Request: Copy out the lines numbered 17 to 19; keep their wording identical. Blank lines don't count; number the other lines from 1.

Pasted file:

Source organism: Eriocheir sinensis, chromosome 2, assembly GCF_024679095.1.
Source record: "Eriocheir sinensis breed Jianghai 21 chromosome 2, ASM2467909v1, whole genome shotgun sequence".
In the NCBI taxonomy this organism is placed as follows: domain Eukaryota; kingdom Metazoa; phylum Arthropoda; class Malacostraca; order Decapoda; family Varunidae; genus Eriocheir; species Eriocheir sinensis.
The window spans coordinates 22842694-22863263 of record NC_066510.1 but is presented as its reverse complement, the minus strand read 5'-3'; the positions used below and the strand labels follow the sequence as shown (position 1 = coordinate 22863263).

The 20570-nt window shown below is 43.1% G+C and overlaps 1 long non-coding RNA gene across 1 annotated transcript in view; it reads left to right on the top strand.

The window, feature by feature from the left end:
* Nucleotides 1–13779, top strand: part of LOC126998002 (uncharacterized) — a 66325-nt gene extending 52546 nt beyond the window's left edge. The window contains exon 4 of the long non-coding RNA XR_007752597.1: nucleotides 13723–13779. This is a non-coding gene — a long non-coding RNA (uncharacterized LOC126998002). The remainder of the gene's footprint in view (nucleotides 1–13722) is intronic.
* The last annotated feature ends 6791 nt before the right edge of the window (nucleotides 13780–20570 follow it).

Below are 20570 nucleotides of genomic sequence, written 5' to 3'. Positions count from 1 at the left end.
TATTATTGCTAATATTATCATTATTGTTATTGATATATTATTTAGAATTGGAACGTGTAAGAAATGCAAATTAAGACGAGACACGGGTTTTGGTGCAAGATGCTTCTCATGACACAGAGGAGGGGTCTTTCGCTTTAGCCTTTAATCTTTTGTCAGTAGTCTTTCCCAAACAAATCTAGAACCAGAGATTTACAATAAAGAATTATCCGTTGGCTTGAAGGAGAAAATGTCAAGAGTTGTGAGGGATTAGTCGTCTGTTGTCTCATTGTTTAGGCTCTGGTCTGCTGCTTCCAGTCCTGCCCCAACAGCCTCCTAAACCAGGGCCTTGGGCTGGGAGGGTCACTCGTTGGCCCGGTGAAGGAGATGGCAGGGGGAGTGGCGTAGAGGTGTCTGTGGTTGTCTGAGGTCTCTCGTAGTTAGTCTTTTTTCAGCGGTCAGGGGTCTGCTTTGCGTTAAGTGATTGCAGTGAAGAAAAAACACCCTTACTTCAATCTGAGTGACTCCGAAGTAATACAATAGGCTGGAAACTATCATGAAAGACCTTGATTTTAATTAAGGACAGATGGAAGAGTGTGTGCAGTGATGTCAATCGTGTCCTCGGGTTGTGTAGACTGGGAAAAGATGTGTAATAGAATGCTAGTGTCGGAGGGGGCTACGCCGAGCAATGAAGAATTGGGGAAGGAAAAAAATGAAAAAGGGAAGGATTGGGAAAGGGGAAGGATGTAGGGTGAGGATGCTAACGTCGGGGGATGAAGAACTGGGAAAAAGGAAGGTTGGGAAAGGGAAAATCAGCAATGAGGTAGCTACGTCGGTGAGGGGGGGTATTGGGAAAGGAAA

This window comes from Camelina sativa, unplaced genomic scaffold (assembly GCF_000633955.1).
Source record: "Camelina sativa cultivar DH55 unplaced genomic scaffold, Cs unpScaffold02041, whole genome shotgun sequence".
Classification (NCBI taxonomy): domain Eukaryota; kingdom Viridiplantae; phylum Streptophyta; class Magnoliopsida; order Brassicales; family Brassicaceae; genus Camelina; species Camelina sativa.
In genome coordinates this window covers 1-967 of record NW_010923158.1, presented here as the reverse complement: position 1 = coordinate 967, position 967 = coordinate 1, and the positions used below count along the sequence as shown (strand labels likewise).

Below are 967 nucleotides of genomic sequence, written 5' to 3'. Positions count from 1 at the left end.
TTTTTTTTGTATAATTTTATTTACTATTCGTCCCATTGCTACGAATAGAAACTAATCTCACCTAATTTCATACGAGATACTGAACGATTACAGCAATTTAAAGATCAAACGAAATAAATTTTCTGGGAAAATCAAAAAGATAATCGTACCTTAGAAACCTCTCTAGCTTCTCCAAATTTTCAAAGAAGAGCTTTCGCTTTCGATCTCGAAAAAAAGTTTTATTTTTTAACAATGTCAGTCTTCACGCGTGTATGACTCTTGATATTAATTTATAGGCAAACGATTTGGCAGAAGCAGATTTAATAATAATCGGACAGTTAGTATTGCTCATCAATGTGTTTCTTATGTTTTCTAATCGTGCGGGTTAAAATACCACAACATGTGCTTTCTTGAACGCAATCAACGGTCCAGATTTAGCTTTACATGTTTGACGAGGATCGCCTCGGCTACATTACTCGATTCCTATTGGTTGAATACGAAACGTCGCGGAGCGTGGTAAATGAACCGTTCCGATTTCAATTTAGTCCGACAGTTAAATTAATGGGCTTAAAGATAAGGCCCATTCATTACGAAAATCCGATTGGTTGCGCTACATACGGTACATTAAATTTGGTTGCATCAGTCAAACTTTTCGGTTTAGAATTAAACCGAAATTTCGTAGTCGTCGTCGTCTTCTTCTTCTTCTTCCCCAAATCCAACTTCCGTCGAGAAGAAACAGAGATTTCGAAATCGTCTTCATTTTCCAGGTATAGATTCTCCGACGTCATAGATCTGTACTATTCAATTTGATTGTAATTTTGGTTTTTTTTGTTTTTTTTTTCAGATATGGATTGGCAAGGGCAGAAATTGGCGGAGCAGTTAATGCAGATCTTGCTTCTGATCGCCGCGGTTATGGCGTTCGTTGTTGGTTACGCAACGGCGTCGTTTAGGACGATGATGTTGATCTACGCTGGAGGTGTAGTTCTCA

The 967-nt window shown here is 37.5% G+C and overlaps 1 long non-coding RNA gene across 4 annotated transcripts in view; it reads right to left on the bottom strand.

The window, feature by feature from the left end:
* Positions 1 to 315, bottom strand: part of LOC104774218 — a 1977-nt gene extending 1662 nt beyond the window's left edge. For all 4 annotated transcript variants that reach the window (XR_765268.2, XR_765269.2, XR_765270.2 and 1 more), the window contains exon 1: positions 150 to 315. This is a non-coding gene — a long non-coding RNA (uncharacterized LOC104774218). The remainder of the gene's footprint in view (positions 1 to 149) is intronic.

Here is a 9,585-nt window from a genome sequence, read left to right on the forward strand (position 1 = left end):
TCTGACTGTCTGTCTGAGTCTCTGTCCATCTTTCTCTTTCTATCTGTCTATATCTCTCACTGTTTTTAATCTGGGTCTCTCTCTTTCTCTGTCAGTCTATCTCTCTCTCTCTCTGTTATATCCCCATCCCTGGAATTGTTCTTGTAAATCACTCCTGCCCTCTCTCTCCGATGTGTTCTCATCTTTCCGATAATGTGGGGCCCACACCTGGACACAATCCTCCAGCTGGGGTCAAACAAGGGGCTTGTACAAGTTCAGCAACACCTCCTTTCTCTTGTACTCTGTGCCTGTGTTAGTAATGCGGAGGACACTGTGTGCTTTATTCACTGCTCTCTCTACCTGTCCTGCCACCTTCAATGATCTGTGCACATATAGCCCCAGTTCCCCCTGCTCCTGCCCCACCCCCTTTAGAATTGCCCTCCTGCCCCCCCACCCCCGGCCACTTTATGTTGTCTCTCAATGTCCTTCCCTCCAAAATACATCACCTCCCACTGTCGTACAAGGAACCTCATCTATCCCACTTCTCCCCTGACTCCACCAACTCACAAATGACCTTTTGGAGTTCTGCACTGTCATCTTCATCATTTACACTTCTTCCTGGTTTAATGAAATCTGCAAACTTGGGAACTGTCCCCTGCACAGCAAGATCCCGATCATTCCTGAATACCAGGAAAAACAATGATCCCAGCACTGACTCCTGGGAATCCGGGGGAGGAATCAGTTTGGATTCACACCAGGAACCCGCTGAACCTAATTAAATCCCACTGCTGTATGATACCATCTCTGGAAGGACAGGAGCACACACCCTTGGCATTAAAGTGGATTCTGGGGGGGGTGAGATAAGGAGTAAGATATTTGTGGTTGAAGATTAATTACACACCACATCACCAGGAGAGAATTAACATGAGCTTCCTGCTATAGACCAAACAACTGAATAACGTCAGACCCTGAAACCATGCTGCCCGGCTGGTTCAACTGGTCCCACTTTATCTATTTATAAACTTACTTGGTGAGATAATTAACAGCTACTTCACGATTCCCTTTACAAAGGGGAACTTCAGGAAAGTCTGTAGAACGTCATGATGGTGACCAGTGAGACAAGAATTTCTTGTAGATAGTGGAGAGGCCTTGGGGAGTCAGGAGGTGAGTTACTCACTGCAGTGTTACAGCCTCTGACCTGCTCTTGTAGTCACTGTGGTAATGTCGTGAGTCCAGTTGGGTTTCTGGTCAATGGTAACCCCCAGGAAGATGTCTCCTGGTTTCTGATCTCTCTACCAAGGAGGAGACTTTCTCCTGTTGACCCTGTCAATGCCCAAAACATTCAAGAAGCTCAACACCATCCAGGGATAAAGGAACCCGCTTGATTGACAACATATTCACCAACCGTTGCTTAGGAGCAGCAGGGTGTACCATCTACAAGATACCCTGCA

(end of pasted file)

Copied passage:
The 967-nt window shown here is 37.5% G+C and overlaps 1 long non-coding RNA gene across 4 annotated transcripts in view; it reads right to left on the bottom strand.

The window, feature by feature from the left end:
* Positions 1 to 315, bottom strand: part of LOC104774218 — a 1977-nt gene extending 1662 nt beyond the window's left edge. For all 4 annotated transcript variants that reach the window (XR_765268.2, XR_765269.2, XR_765270.2 and 1 more), the window contains exon 1: positions 150 to 315. This is a non-coding gene — a long non-coding RNA (uncharacterized LOC104774218). The remainder of the gene's footprint in view (positions 1 to 149) is intronic.